Just like a muscle technical skills can and will diminish over time
if you don't take the time to regularly practice them.
About 8 years ago I took a C++ course at Weber State University and everything
was great. I had just finished my C course, so C++ was fairly straightforward
and I didn't have any problems with the language. I was even able to teach
myself C# using what I learned from C and C++ and have been using C# ever since.
Since that time, I have not written any C/C++ code. Zilch. That is, until just
recently when I needed to write some C++ code for
libsass-net that would add support
for generating sourcemap files. I didn't even need to really write any code,
just hook into the existing code. Needless to say, it wasn't that simple.
Problem after problem
Before I was even able to get started coding, I had already hit a problem after
pulling the latest changes from libsass.
The compiler kept complaining about a method named UNICODE, but I couldn't
figure out what the problem was. The only hint I had was that Visual Studio was
highlighting this method differently than all the other methods.
After a while I finally figured out that a configuration setting in my project
file was telling Visual C++ that I wanted to use Unicode strings, so there was a
#define UNICODE being emitted by the compiler. I believe I may have found the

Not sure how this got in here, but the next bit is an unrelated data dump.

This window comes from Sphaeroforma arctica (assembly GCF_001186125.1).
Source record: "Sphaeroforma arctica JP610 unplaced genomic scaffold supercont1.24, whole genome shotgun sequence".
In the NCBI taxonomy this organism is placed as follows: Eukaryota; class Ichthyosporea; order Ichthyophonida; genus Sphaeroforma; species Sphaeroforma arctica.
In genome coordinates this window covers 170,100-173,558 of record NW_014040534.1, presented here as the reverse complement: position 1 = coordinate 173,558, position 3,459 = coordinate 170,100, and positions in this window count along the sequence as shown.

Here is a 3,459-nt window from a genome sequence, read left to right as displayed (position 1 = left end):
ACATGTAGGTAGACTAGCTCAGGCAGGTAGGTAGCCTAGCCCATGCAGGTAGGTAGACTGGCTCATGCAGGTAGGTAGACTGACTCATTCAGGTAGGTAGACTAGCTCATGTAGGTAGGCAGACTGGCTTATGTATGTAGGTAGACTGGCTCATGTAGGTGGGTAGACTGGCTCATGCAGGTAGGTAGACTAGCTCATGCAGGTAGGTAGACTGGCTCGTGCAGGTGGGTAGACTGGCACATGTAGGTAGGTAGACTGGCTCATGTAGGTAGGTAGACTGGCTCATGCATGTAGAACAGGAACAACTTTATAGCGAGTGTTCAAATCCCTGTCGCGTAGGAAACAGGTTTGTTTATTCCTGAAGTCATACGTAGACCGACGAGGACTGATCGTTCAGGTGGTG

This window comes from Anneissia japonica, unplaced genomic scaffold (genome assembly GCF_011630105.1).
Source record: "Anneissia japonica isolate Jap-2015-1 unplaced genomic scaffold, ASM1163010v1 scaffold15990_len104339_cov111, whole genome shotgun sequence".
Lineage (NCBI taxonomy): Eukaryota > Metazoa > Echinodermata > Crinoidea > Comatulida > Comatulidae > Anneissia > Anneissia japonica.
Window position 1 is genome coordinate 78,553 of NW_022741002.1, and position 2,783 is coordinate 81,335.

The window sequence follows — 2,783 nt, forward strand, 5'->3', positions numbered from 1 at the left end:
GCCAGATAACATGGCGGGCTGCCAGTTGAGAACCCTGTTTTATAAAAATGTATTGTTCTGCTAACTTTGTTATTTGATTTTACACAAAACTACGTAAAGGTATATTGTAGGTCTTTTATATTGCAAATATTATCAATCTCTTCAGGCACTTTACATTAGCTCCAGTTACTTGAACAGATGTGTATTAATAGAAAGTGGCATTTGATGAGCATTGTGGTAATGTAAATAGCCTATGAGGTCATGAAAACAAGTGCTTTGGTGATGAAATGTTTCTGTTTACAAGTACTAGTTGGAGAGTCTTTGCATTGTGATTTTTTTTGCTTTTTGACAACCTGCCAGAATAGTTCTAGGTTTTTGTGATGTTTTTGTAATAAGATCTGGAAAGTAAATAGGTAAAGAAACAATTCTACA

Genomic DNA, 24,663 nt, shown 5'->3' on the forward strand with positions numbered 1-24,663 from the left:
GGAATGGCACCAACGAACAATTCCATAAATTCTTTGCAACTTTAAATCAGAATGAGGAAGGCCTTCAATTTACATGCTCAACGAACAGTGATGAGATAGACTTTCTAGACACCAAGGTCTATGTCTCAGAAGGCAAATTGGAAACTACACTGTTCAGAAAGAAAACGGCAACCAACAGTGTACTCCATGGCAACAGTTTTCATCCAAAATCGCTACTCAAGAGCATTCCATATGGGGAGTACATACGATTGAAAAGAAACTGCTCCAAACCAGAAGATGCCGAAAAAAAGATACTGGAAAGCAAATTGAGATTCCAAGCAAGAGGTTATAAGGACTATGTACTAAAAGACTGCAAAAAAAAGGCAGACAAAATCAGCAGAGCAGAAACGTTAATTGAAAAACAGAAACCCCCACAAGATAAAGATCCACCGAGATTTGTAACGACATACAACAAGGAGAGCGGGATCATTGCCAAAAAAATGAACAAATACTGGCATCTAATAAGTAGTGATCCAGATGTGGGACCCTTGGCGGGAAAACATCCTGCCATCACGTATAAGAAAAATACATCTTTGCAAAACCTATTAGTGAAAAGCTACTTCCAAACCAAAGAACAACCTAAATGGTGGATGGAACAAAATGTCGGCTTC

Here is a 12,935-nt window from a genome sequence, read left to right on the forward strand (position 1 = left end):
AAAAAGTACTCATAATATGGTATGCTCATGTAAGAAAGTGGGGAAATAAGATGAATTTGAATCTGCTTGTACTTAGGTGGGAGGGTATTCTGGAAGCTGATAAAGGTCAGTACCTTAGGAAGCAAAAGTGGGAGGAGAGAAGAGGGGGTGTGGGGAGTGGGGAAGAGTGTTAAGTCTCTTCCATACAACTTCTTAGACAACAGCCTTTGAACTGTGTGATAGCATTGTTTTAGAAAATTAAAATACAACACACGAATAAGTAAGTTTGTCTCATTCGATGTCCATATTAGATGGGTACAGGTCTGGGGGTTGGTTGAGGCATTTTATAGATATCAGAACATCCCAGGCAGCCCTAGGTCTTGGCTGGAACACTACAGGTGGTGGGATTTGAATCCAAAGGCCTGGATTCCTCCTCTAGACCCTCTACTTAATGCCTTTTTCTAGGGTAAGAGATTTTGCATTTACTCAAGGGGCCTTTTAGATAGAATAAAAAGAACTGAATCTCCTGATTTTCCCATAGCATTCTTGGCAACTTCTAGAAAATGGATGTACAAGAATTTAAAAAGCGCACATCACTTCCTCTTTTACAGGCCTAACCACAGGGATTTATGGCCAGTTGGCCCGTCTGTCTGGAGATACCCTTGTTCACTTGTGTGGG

solution quicker if I had been more familiar with the toolset.
Throughout the process of trying to figure out why things weren't working I
found myself having a hard time understanding what most of the code was actually
doing. C++ is a very powerful and very terse language; I found myself struggling
to keep track of all the symbols that were in front of me. I was lost in a world
of template methods,
void * pointers, and lots of other features I vaguely
Keeping up to date
For me, I have decided that I should spend a little time to maintain at least
a reading level of the various languages that I have learned over the years.
I know that I won't be able to easily maintain a fluency level in all the
languages I have learned because I won't be writing in them daily, but I can
at least retain some of my skill set by reading other people's code.
In fact, I think by maintaining the libsass-net project, I am in an ideal
situation: I am required to write a minimal amount of C++ and need to have at
least a minimal reading comprehension of the language. Hopefully I'll be able to
keep my skills somewhat up-to-date without having to go overboard and force
myself to make my own project to practice.
Regardless of how you approach the problem, be aware of the skills that you are
letting atrophy and take the time to practice them if those skills are important
to you. If you do not, you may find yourself in a similar situation to my own,
and it's not the most pleasant place to be.